Some have explained the discrepancy in terms of pragmatic political considerations. Sen. Craig represents a reliably conservative state with a Republican governor (who will almost certainly appoint another Republican to take his place), whereas Sen. Vitter hails from a state with a Democratic governor. Thus, keeping Sen Vitter in office while dumping Sen. Craig represents a safe strategy for the Republicans.
I don’t doubt that such a calculus has played a role in shaping GOP reactions to recent events. However, we can’t discount the importance of sexual prejudice. Sen. Vitter’s conduct violated his marital vows and broke laws against prostitution but, for most heterosexuals, a man having sex with women doesn’t conjure up feelings of revulsion. Sen. Craig’s actions in the airport didn’t even result in sex and wouldn’t have involved prostitution, although they presumably would have broken his marriage vows. But they have evoked a much more negative reaction.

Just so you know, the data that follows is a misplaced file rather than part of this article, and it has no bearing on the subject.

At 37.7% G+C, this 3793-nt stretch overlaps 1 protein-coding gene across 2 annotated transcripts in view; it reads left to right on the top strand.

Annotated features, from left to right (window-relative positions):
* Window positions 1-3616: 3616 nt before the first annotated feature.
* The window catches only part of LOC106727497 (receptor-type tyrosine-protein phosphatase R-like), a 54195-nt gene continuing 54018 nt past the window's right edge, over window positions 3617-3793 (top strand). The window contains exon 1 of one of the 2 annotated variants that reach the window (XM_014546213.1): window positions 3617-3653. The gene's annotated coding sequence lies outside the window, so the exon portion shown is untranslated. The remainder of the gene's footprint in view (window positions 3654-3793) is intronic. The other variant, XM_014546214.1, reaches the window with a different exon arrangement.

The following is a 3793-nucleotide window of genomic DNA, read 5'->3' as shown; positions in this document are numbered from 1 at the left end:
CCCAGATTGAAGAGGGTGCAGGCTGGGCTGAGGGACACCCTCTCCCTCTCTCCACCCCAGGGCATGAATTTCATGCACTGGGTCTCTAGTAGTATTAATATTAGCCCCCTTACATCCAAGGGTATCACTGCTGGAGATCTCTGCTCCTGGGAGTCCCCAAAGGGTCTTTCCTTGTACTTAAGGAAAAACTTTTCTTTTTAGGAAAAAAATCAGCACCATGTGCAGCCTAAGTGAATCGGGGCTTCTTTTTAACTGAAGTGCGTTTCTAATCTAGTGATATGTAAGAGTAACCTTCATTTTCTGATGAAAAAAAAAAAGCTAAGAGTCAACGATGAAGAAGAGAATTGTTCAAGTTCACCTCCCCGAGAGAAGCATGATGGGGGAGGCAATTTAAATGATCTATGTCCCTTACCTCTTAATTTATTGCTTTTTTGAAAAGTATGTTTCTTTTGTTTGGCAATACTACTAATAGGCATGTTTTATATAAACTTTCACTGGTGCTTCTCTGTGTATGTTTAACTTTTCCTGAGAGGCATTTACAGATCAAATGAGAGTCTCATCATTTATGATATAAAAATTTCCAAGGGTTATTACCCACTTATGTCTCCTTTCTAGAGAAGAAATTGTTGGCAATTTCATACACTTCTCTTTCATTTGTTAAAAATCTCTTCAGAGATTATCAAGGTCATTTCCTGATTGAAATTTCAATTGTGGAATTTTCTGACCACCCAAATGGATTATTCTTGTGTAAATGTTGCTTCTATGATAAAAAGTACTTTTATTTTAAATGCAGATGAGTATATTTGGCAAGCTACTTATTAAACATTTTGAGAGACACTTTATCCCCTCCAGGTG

The difference, of course, is that Sen. Craig would have been having sex with a man, whereas Sen. Vitter’s indiscretions were with women. Moreover, Sen Craig was arrested in a public restroom, a setting that evokes thoughts of bodily elimination. The combination of male homosexuality and public toilets arouses the emotion of disgust in many heterosexuals, what is sometimes called “the ick factor.” Indeed, last Tuesday on MSNBC, presidential candidate Mitt Romney characterized Sen. Craig’s behavior as “disgusting.”
The ick factor is an interesting component of sexual prejudice, one that I’ll discuss in a future entry.
* * * * *